Do you hear it?
That rumbling, dark rush of water? Wait, it’s changed. Now it sounds like the sweep of a hummingbird wing, rapid and delicate. But, in seconds, the noise evolves again, this time emerging as the steady, pounding whine of a buzz saw.
Where are we? We’re in a business meeting.
Make no mistake, those noises exist just underneath the surface of almost every meeting. That rush of water could be an eager project leader, the hummingbird could be a quiet and smart junior professional, and the buzz saw (you guessed it) might be the company’s resident cynic.
The problem is, most professionals don’t seem to want to actively listen anymore. We want to prove that we’re smartest folks in the room, so we talk, talk, and talk. And when we’re not talking, we’re just “on hold,” waiting for the next chance to talk.
But that’s incredibly shortsighted behavior. Do you know what the main goal of any business meeting or discussion is? It’s to build a relationship among individuals. Deliberate, intentional “listening” allows you to create a foundation of empathy and trust with your peers, clients and new business targets.
Here are 10 questions to help you diagnose if you are a good business listener. (Hint: If you honestly squirm over more than three of the below questions, it may be worth “zipping your lips” during that next conference cal)l:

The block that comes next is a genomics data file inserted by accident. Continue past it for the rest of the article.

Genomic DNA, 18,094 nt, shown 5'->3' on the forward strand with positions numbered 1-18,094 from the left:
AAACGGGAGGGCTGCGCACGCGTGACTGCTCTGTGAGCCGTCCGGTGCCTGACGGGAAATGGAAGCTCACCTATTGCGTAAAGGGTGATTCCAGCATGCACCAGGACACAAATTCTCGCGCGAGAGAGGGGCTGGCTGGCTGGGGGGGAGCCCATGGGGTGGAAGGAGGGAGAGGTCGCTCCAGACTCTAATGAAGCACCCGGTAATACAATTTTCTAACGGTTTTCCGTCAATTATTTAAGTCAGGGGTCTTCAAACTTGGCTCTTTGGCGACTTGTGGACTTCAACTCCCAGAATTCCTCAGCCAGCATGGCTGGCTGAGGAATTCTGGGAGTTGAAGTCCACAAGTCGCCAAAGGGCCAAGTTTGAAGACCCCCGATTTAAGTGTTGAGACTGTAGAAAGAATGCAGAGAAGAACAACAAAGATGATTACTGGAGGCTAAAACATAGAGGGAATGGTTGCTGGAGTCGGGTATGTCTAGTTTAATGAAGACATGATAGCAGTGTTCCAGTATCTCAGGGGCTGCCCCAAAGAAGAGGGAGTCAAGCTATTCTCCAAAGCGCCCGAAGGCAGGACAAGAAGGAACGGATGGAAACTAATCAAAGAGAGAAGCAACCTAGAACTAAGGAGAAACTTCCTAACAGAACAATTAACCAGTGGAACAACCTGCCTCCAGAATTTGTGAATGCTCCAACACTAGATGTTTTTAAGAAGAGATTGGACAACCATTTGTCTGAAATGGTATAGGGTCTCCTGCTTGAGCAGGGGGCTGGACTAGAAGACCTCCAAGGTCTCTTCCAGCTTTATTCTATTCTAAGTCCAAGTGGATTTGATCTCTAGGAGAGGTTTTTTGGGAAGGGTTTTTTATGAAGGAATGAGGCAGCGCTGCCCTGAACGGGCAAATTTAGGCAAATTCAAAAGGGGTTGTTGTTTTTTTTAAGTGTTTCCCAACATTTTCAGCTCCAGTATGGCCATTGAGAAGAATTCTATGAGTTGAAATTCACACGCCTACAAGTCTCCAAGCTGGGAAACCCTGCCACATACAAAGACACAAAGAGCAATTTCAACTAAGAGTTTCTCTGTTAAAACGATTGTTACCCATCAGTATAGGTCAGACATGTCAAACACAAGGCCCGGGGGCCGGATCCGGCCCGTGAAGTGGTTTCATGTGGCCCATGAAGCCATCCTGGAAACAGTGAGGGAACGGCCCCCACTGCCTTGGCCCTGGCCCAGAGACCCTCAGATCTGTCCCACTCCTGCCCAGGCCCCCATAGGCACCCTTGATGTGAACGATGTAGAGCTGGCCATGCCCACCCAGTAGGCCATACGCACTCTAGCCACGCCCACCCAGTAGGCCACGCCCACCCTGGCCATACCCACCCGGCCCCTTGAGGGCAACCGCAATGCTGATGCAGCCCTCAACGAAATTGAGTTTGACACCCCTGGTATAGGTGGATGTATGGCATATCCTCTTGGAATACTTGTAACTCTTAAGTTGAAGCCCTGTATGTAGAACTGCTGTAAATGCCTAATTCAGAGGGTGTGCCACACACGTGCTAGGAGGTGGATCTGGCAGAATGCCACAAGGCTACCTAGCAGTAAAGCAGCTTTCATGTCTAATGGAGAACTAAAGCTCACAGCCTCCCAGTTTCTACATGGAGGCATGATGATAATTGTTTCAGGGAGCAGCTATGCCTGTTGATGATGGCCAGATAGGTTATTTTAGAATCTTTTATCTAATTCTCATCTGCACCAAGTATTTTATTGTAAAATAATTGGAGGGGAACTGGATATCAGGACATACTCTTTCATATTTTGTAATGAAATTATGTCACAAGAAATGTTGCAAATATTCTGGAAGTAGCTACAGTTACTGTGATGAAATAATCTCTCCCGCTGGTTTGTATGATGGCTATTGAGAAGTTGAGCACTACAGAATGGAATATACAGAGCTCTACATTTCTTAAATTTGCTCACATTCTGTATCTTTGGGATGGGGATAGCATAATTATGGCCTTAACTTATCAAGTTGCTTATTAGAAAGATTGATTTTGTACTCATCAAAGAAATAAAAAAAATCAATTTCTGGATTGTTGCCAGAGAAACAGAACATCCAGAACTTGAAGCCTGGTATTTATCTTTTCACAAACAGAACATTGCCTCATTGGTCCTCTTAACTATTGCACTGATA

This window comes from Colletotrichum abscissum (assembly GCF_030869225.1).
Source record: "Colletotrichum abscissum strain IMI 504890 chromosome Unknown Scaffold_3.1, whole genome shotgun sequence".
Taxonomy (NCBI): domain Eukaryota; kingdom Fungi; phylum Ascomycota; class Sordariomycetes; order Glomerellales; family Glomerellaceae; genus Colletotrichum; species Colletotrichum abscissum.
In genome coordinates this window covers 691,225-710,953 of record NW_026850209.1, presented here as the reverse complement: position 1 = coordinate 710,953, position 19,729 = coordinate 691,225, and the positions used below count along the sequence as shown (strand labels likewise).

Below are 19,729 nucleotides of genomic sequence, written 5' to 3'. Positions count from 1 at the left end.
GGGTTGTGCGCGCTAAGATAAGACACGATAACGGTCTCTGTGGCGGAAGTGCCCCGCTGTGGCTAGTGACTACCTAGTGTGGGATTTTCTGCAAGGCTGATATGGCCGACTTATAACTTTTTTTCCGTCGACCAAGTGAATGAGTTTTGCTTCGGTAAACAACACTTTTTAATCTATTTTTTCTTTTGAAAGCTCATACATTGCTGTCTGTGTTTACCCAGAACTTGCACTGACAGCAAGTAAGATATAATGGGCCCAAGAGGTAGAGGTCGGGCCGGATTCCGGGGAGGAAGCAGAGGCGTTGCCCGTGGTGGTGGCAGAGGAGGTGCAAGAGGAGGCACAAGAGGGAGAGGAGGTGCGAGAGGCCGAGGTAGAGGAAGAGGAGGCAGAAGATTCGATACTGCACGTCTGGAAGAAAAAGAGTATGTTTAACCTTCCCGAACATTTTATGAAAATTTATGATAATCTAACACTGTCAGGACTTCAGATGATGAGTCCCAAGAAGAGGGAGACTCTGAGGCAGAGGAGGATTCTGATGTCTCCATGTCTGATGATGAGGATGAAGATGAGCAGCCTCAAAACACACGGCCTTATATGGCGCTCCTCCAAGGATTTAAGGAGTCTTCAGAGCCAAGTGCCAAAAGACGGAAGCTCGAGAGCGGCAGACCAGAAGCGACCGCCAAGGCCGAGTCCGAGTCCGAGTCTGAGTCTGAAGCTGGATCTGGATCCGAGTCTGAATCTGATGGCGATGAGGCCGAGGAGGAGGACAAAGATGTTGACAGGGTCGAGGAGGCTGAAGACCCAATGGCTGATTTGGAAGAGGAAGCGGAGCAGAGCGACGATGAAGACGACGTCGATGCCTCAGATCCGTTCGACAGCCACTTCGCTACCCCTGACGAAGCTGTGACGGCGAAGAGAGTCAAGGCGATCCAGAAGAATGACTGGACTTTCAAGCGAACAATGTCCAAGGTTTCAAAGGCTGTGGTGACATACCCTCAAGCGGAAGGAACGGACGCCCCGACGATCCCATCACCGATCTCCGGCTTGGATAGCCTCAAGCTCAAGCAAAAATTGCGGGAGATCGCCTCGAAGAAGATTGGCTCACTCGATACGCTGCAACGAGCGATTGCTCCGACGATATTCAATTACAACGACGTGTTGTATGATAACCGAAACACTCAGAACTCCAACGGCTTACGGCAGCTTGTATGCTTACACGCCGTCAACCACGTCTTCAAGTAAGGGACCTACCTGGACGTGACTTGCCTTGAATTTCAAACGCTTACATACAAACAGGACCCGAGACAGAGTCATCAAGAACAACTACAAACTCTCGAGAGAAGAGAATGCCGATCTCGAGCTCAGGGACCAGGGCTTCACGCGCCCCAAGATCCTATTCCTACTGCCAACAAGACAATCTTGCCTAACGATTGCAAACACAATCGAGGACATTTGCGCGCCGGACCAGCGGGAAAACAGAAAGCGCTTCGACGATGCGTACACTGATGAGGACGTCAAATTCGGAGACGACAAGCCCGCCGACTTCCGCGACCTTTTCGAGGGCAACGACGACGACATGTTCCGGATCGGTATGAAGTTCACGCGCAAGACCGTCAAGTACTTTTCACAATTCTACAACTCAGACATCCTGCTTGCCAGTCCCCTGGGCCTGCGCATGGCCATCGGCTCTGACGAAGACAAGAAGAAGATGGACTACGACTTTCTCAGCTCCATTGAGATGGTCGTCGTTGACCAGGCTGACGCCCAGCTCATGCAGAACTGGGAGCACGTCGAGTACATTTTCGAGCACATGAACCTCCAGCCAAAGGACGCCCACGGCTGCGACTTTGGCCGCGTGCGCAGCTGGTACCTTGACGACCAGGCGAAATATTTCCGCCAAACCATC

1. Do you typically talk more than others during a meeting? Thinking back, can you quantify your typical share of a dialogue? Is it 15 percent? 30 percent? 50 percent?
2. When you prepare for a networking event, do you focus by researching your target’s goals? Or on developing your own messages?
3. Think about the last external meeting you led. Did you “drown out” the junior people you are supposed to be positioning for success? Or did you “spend” your words to help them become more successful in front of others?
4. When presenting a speech, do you obsess over every word? Or do you try to develop a flexible, “back and forth” format for audience participation?
5. Have you ever been invited to act as a facilitator to help opposing internal or external parties? Or does that opportunity naturally default to others in your company?
6. Consider your last big meeting. Can you quickly recall the biggest unsaid concerns in the room? Were you able to read between the lines to identify what mattered to the group?
7. When giving feedback to a colleague, do you lead with your thoughts or routinely allow your colleague to share their concerns first?
8. Have you ever been complimented for your ability to capture and illustrate another person’s point of view in “real time?”
9. When you have an important business objective, do you always share that at the beginning of the meeting? Have you ever tried leading up to the objective with a series of shrewd questions instead? Trust your audience to guide the discussion.
10. Have you ever forced yourself to stay silent, recognizing that it might actually be your best weapon?
If you set out to become a better listener, you’ll actually become a better listener almost immediately. Why? Simply put, people love to talk—and they always welcome an audience. Use their need to help yourself become a more thoughtful, insightful professional.